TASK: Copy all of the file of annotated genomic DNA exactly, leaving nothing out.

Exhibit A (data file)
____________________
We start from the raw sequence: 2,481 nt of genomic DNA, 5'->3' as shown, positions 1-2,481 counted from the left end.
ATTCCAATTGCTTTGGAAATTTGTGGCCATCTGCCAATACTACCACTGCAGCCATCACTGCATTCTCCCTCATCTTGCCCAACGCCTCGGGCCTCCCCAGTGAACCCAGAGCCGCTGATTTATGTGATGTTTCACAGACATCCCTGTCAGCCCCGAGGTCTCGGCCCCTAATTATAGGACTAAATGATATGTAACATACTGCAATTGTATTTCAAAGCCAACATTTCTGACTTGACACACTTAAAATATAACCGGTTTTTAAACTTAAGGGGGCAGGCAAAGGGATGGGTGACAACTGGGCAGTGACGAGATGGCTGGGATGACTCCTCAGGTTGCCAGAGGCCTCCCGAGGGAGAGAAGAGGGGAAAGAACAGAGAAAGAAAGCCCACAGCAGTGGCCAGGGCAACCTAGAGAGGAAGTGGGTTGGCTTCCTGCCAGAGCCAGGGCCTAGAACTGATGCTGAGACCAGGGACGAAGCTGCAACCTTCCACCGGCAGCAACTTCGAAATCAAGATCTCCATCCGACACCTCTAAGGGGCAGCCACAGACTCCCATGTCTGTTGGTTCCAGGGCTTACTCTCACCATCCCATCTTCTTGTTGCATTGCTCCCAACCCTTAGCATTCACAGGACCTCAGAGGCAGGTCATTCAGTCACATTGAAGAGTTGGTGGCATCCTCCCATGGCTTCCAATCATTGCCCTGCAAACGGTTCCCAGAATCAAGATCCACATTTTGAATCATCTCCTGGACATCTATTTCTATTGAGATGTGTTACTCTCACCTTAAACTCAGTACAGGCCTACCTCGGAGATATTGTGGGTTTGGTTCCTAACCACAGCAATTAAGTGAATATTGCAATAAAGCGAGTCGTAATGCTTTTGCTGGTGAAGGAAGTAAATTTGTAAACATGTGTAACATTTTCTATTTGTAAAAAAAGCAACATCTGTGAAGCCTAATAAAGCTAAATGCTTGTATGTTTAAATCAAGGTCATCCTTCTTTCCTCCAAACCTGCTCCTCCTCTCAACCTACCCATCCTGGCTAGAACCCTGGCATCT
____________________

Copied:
We start from the raw sequence: 2,481 nt of genomic DNA, 5'->3' as shown, positions 1-2,481 counted from the left end.
ATTCCAATTGCTTTGGAAATTTGTGGCCATCTGCCAATACTACCACTGCAGCCATCACTGCATTCTCCCTCATCTTGCCCAACGCCTCGGGCCTCCCCAGTGAACCCAGAGCCGCTGATTTATGTGATGTTTCACAGACATCCCTGTCAGCCCCGAGGTCTCGGCCCCTAATTATAGGACTAAATGATATGTAACATACTGCAATTGTATTTCAAAGCCAACATTTCTGACTTGACACACTTAAAATATAACCGGTTTTTAAACTTAAGGGGGCAGGCAAAGGGATGGGTGACAACTGGGCAGTGACGAGATGGCTGGGATGACTCCTCAGGTTGCCAGAGGCCTCCCGAGGGAGAGAAGAGGGGAAAGAACAGAGAAAGAAAGCCCACAGCAGTGGCCAGGGCAACCTAGAGAGGAAGTGGGTTGGCTTCCTGCCAGAGCCAGGGCCTAGAACTGATGCTGAGACCAGGGACGAAGCTGCAACCTTCCACCGGCAGCAACTTCGAAATCAAGATCTCCATCCGACACCTCTAAGGGGCAGCCACAGACTCCCATGTCTGTTGGTTCCAGGGCTTACTCTCACCATCCCATCTTCTTGTTGCATTGCTCCCAACCCTTAGCATTCACAGGACCTCAGAGGCAGGTCATTCAGTCACATTGAAGAGTTGGTGGCATCCTCCCATGGCTTCCAATCATTGCCCTGCAAACGGTTCCCAGAATCAAGATCCACATTTTGAATCATCTCCTGGACATCTATTTCTATTGAGATGTGTTACTCTCACCTTAAACTCAGTACAGGCCTACCTCGGAGATATTGTGGGTTTGGTTCCTAACCACAGCAATTAAGTGAATATTGCAATAAAGCGAGTCGTAATGCTTTTGCTGGTGAAGGAAGTAAATTTGTAAACATGTGTAACATTTTCTATTTGTAAAAAAAGCAACATCTGTGAAGCCTAATAAAGCTAAATGCTTGTATGTTTAAATCAAGGTCATCCTTCTTTCCTCCAAACCTGCTCCTCCTCTCAACCTACCCATCCTGGCTAGAACCCTGGCATCT